What a powerful expression of love for one of our wounded heroes! What kind of a man would kneel in such humility and submission? It was the wounded man's Commander-in-Chief, George W. Bush; a true leader.
You must always try to verify these stories, because Lee Marvin and Captain Kagaroo never really met on Iwo Jima:

Very likely true. (click)

Again very likely true. (click)

Best of all, posted on a California government-owned wesbite, even with Gray Davis' name at the bottom of the page. (click)

:: michael Friday, June 27, 2003 [+] ::
:: Thursday, June 26 ::

Mike S. Adams, an associate professor at UNC-Wilmington, provides a true/false questionnaire about the current administration at UNC-Chapel Hill. It is so appropriately titled, "Of Mice and Moeser."

Chapel Hill Chancellor James Moeser made the headlines a year ago with mandatory Koran study for incoming freshman. After some outrage, the freshman were given a choice to submit a paper explaining why they would not choose the Koran study. Moeser, dipping into his supply of trite slogans, said it was about "academic freedom." Well, thank God he didn't say it was for the children.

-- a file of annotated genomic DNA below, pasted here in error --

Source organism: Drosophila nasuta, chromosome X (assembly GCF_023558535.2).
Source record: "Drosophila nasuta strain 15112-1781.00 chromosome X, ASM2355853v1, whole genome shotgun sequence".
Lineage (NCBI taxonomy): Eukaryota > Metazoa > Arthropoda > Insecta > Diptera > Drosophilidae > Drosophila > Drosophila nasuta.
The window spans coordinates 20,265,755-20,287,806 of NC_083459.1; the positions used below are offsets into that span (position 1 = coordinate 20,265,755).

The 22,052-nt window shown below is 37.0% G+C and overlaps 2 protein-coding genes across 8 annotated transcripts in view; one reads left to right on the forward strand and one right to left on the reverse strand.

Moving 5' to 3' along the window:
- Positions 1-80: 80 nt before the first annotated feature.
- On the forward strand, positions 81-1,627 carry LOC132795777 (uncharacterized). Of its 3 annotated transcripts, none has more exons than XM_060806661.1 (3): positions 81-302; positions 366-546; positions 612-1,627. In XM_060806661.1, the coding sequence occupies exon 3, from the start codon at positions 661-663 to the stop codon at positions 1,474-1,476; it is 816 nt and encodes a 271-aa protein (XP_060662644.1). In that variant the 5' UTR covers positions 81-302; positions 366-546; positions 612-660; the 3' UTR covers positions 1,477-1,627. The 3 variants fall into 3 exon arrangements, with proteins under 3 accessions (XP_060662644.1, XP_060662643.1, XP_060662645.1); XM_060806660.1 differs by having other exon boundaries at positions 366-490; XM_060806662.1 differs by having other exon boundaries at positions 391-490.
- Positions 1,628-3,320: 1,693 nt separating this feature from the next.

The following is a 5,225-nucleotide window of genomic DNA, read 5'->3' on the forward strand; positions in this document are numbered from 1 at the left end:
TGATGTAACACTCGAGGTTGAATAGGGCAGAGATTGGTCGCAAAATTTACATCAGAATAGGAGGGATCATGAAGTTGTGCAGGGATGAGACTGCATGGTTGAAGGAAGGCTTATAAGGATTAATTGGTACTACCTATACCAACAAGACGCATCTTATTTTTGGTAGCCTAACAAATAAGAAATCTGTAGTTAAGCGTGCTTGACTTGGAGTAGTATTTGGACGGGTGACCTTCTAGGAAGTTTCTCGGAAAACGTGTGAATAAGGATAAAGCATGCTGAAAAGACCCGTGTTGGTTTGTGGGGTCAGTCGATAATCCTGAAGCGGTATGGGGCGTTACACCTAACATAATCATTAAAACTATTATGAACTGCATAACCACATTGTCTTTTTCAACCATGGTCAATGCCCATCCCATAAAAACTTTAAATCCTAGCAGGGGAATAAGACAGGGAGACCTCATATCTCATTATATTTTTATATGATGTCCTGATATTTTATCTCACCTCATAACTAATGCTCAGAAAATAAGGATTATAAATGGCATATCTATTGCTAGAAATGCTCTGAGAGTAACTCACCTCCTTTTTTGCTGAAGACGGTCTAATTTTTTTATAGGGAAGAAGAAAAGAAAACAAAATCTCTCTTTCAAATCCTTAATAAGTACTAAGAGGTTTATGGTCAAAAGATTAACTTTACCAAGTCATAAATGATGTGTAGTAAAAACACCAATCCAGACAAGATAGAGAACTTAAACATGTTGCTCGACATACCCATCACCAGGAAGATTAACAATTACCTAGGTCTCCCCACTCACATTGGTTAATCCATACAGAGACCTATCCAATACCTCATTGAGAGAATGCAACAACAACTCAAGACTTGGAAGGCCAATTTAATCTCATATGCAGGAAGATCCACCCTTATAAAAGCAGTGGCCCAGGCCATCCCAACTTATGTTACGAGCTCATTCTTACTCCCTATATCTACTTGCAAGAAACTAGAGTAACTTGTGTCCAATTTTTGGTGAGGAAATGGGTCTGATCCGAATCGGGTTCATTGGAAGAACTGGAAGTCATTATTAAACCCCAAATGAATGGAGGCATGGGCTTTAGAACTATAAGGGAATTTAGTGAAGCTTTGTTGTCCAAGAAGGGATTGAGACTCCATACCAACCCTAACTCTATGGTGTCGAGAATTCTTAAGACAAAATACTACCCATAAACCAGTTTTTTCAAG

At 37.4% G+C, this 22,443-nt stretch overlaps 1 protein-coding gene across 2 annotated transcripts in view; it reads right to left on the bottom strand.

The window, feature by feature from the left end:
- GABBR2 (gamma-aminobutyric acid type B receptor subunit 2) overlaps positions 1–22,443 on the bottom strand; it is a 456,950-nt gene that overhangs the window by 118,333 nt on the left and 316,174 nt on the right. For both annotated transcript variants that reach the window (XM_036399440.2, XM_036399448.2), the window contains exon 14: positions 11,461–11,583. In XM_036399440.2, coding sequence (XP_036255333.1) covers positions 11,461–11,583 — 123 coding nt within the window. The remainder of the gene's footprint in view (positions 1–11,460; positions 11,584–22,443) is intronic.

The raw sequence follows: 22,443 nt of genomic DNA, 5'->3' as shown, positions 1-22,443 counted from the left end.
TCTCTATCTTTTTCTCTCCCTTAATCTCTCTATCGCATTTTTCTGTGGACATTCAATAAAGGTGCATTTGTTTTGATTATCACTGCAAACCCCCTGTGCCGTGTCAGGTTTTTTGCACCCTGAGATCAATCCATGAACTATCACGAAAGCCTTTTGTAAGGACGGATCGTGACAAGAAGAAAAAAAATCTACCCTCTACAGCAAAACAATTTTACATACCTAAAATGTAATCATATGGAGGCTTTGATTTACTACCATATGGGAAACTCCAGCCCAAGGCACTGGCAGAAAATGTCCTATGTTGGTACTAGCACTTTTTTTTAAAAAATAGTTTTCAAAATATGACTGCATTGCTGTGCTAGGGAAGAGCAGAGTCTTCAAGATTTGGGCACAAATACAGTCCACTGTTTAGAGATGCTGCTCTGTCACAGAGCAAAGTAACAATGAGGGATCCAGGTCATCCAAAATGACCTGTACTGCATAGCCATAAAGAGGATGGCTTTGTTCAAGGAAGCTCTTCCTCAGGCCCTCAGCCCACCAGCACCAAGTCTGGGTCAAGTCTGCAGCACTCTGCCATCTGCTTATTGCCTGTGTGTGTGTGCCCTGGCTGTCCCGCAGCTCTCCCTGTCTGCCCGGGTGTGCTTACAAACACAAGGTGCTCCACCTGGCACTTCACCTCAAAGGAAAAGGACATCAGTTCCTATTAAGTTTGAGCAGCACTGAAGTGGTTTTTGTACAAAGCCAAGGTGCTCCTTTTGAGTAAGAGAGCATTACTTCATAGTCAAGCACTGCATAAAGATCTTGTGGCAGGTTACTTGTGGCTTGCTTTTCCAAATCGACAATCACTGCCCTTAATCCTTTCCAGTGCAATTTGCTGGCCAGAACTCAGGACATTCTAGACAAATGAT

:: michael Thursday, June 26, 2003 [+] ::
:: Wednesday, June 25 ::

The news of the Supreme Court decision on the University of Michigan was fast on Monday, but I still wanted to wait and finish reading the already published, "The Scandal of Diversity," in the June 2003 Commentary. In it, author Jonathan Kay makes the enormous point that affirmative action supporters up there in the Harvard category (Pres. Summers, Prof. Tribe) back up their arguments with this: it's good because they say it is.